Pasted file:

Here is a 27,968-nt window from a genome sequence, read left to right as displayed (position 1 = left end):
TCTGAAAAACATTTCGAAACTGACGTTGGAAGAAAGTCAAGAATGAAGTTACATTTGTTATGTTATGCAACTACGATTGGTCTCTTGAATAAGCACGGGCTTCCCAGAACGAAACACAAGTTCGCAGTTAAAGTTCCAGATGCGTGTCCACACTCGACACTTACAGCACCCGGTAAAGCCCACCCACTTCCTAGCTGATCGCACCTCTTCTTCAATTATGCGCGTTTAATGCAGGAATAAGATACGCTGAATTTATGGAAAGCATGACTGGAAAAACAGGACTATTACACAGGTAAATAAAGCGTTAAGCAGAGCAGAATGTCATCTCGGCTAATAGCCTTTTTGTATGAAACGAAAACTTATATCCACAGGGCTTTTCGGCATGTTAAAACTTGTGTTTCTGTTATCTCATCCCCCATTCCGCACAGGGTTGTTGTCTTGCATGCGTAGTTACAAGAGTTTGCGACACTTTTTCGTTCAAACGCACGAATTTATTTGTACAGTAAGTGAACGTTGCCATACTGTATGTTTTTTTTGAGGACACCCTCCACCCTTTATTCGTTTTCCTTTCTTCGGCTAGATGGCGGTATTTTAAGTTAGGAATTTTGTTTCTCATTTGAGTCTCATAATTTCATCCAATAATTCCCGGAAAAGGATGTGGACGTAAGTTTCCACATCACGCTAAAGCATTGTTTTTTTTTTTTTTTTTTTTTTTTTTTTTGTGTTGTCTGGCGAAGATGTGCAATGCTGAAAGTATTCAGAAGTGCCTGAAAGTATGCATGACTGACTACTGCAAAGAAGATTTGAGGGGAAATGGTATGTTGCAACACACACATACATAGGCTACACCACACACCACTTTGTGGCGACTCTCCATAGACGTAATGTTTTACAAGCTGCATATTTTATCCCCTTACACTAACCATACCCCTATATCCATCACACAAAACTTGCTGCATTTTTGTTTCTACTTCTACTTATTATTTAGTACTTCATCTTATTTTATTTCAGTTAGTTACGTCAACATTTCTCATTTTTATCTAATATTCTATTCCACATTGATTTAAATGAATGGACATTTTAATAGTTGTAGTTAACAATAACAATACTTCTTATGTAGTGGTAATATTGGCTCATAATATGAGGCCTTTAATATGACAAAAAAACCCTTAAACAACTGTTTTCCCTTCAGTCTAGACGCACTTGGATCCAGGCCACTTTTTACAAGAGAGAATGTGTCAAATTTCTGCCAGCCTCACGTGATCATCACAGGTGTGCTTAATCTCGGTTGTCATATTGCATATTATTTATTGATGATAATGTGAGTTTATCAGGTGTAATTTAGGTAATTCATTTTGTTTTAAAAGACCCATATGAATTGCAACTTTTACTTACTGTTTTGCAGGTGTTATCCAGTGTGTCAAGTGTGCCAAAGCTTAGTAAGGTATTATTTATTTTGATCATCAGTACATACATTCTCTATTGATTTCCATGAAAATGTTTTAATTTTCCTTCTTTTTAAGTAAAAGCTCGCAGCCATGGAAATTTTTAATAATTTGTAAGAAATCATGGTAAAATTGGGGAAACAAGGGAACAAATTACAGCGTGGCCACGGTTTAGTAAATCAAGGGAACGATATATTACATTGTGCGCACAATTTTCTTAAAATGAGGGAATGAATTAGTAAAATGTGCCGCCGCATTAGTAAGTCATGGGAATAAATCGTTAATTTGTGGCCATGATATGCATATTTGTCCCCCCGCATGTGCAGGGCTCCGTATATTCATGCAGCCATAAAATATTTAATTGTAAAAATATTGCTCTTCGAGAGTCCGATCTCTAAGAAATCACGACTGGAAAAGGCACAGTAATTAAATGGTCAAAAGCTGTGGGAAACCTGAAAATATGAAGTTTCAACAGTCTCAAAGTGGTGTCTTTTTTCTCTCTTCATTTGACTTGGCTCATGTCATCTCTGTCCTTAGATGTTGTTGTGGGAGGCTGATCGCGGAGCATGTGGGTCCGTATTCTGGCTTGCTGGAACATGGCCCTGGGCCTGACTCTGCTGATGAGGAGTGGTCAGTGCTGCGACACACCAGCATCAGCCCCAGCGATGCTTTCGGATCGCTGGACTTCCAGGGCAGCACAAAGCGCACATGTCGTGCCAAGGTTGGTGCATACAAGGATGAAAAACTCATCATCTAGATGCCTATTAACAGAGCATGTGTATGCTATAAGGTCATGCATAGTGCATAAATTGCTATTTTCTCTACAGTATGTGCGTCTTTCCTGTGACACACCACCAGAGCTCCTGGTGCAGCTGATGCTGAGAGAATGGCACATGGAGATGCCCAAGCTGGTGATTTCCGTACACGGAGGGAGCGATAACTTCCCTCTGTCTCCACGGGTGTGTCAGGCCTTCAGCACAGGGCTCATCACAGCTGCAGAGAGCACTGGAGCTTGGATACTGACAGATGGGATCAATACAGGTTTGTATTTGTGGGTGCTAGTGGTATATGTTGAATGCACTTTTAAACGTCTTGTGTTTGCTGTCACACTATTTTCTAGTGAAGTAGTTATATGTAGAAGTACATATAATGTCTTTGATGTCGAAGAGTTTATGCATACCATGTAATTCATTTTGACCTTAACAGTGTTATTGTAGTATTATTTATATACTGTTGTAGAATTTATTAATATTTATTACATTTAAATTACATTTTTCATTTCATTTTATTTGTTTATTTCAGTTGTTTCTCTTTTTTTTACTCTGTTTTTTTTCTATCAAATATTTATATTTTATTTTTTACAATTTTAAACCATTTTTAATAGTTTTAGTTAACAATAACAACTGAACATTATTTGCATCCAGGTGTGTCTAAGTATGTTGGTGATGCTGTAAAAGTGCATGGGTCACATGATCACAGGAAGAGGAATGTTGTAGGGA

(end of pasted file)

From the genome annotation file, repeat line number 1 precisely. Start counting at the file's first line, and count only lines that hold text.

Here is a 27,968-nt window from a genome sequence, read left to right as displayed (position 1 = left end):